There are many doomsayers in the European biz who would have you believe that arthouse cinema across the continent is in peril: Audiences are shrinking, theaters are closing, and the end is nigh. But, while there are major challenges facing the sector, the overall picture is less bleak.
Last year, 1,168 films were produced in the European Union compared with 911 in 2005. The box office share for European films has shifted from around 25% in 2005 to 27% last year, but the size of the cake has grown. B.O. gross in the EU last year reached a record high of €6.27 billion ($8.6 billion), up 12% year on year.
The number of arthouse theaters in most Western European markets has either remained constant or, in a few cases, risen over the past 15 years, according to the latest count by Media Salles, the European exhibition agency. However, Germany has seen a significant fall — with 317 theaters, it represents a third of France’s figures — but still has far more than the U.K. at 172.
But structural changes within the broader entertainment biz have squeezed the margins of arthouse distribs. As the television market has fragmented, TV companies have cut the number of arthouse films they buy and the prices they pay. The DVD market is collapsing, and video-on-demand has yet to compensate for the loss of revenue. Conversion to digital projection in theaters has proved costly and has tended to favor mainstream pics (in particular 3D movies) and alternative content (such as opera) at the expense of arthouse films.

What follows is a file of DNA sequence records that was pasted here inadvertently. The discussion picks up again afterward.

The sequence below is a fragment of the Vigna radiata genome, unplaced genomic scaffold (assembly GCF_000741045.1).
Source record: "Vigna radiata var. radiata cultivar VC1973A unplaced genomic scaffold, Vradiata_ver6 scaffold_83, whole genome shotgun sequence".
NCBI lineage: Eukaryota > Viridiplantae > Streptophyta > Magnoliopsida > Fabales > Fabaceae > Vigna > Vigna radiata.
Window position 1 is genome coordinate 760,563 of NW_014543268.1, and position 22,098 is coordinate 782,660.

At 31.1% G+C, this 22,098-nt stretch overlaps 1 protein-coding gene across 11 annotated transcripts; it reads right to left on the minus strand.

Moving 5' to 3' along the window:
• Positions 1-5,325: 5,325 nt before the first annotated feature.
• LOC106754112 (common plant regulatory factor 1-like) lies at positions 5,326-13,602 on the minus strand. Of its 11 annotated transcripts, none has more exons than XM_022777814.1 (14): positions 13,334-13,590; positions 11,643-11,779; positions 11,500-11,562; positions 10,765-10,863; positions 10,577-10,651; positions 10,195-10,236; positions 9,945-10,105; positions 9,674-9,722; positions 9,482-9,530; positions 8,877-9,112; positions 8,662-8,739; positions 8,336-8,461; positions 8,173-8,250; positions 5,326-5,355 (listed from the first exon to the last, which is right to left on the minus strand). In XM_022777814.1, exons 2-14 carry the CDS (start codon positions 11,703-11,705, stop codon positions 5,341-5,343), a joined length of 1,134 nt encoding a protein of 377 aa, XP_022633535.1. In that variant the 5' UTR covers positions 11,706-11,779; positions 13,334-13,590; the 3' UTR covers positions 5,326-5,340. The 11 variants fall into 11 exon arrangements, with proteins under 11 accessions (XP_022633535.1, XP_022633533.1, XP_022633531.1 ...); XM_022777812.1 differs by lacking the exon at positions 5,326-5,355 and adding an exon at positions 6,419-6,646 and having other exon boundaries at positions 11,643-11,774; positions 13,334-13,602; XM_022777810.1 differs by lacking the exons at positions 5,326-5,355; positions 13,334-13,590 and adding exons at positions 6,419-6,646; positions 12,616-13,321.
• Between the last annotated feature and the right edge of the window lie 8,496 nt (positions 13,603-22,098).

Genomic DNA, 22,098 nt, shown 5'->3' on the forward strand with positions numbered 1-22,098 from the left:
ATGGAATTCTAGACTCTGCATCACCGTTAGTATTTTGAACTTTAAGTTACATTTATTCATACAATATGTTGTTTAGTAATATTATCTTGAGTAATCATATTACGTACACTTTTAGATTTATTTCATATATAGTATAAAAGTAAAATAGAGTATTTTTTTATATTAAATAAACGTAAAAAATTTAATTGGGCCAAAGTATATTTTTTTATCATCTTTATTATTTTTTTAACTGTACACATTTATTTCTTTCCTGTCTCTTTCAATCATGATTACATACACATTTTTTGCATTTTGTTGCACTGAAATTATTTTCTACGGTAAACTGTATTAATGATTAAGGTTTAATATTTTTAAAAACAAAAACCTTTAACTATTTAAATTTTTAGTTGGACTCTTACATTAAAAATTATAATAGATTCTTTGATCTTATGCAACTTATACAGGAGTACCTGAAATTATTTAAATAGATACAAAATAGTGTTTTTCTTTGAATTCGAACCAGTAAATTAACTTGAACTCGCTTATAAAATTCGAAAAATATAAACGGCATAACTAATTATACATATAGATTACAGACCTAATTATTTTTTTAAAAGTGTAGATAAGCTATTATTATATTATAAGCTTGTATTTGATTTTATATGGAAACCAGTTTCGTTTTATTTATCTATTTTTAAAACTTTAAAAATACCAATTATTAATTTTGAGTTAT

When Robert Beeson, topper at U.K. distrib New Wave Films, recently went looking for screens for “Uncle Boonmee Who Can Recall His Past Lives,” he found that half the arthouses were planning to show “Harry Potter and the Deathly Hallows: Part 1.” “As a whole, their programming is a lot less adventurous than it used to be,” he says.
Some in the indie distribution sector have responded to these difficulties by releasing more mainstream pics — a move reflected in the European Film Awards, where many of the nominees are thrillers, including Daniel Monzon’s “Cell 211,” Roman Polanski’s “The Ghost Writer” and Olivier Assayas’ “Carlos.”
According to Peter Buckingham, head of distribution and exhibition at Blighty state film agency the U.K. Film Council, U.K. moviegoing is up — and more diverse than ever: In 2003, 213 specialty pics were released in the U.K., and they earned £41 million ($65.4 million), 5% of the total B.O. Last year, 347 specialty films were released, earning £173 million ($276 million), 15% of the total gross.
Antonio Medici, general director at Italy’s Bim Distribuzione, insists that indie exhibitors and distributors should be more proactive. Arthouse companies need to adopt the marketing techniques found in other consumer businesses, he argues, and distribs should release fewer films and devote more time and resources to promoting those they do release.
“The world has changed, but they are still doing business in the same way they did 10 or 15 years ago,” Medici says.
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